THE BENEFITS OF BEING BILINGUAL – Part 1

I’ve always found it strange that some people are not convinced of the advantages of having a bilingual brain and being bilingual. When you think about it there are some many positive reasons for being or becoming one.

When we talk about benefits, we have to divide them into two broad areas, the social and cognitive ones. As we’ll see, bilingualism has positive effects at both ends of the age spectrum: Bilingual children as young as seven months can better adjust to environmental changes, while bilingual seniors can experience less cognitive decline.

In this first part we’ll look at the social benefits of being bilingual or even multilingual, whether you’ve reached that level as a child or an adult.

It should be obvious that knowing more than one language has certain advantages, especially if you speak major world languages. Or isn’t it?

Firstly, it makes it easier for you to travel, meet and understand better more people in those countries that speak that language as well as gain access to twice as much literature. And you can delve deeper into the culture of a language without having to rely on translations.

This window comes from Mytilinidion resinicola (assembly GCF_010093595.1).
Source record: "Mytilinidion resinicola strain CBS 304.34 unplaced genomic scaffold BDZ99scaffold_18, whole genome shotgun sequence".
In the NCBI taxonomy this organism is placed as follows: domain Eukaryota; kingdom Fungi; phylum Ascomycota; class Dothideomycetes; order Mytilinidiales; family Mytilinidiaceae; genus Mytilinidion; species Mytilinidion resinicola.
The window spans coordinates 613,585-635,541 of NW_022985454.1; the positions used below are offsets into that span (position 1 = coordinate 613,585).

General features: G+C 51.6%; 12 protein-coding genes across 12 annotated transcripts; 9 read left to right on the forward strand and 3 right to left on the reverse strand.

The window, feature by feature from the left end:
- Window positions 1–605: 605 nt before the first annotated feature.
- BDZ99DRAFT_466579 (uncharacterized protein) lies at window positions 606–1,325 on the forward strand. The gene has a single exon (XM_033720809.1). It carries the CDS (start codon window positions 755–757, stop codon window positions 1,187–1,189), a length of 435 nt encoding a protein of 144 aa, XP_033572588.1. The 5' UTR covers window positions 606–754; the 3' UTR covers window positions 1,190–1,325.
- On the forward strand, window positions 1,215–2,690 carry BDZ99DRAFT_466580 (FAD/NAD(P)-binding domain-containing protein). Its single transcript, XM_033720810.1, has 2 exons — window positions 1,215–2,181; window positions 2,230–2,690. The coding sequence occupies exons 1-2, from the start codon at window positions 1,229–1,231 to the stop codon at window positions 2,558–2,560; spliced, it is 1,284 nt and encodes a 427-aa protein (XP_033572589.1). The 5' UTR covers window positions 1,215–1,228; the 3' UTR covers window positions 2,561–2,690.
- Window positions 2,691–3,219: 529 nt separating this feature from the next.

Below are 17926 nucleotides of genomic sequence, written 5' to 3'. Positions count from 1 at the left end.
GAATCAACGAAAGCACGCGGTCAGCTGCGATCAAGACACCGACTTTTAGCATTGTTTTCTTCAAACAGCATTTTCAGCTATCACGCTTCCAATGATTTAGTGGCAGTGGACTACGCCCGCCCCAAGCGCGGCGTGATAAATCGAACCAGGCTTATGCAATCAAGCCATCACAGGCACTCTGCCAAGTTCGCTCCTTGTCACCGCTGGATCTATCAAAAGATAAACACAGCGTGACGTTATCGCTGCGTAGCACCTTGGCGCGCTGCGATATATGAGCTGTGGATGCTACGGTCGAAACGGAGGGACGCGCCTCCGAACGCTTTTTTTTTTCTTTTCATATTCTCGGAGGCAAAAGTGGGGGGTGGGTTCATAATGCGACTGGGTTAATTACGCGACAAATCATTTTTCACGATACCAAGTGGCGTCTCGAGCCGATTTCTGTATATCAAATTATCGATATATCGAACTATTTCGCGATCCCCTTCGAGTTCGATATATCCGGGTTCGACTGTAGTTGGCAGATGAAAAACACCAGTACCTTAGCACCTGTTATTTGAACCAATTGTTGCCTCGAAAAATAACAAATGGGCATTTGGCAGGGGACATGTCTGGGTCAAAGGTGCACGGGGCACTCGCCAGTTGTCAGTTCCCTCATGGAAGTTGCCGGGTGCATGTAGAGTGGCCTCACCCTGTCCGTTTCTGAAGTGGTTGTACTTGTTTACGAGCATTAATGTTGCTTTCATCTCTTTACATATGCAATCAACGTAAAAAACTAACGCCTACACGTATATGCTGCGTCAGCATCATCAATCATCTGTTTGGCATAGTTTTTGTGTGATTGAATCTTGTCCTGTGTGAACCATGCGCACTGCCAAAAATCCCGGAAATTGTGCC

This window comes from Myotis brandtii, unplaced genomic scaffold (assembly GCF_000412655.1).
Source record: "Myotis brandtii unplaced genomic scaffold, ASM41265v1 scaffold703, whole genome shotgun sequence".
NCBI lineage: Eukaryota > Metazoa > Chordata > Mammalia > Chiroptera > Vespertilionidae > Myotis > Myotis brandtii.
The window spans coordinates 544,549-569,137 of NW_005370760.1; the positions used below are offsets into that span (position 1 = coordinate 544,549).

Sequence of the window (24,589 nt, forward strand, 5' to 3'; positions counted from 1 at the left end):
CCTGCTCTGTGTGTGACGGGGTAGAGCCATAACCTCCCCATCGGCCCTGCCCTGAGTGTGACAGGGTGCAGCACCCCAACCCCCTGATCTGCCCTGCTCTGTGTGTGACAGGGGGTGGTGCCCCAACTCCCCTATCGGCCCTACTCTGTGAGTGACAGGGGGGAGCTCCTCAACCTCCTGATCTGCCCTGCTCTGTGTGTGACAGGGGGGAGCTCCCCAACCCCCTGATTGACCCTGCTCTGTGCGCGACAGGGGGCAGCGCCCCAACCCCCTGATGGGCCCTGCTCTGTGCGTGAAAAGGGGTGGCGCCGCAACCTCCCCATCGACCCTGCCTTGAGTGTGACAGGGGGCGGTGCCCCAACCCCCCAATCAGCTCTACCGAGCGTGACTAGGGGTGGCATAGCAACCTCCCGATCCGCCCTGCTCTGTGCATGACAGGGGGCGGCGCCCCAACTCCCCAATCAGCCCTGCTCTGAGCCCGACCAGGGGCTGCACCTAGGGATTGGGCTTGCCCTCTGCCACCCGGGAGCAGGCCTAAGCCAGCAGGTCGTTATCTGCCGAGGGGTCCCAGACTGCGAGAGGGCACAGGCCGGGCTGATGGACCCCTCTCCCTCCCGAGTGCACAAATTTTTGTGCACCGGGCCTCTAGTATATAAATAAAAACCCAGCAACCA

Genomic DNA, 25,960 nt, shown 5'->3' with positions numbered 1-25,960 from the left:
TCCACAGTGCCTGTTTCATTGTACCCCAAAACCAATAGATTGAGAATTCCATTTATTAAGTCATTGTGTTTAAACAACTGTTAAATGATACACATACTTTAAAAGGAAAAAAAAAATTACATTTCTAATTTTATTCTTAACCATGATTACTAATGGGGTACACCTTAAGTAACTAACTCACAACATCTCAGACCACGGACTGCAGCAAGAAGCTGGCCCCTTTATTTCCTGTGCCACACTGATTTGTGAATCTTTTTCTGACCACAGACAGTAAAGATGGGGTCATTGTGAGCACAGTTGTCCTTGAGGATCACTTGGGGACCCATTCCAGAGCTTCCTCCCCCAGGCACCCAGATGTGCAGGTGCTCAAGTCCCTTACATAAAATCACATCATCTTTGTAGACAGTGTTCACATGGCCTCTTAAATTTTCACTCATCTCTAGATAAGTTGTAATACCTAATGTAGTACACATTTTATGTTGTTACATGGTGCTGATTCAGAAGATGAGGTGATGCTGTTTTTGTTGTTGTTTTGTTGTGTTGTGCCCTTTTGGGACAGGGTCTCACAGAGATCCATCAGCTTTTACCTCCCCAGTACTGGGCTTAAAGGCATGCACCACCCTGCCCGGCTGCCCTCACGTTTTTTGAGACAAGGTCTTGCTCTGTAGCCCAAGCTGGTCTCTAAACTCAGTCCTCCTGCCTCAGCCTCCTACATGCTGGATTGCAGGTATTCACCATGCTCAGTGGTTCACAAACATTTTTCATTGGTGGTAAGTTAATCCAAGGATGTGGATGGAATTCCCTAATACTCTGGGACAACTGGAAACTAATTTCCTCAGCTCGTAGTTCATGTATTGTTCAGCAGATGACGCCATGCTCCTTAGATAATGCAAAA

It should also be said that if you have raised your child in your language and you live in a country that doesn’t speak that language, it will mean that your offspring will be able to learn about their parent’s country more easily. Moreover, if you have family in the heritage language country, your children will be able to get to know their cousins and relatives there. This last reason is a justification in itself even if your language isn’t a major one.  For more about bringing up your child in your language, check out The 5 Key Strategies of Successful Bilingual Families:The Step-by-Step Guide for parents. On Amazon now.

Another very important benefit these days is in the business world. With an ever-expanding global market, knowing two or more languages will open more doors in the job market. It has also been reported that you are likely to earn a higher salary on average. I’ve been involved in carrying out professional language level interviews for candidates in selection processes. Sometimes, a competent level is the difference between getting the job or not.

And last but definitely not least, many people find bilinguals and multilinguals more interesting and attractive! What do you think? If none of those social advantages has convinced you, in the second part of this series, we’ll look at the cognitive ones.

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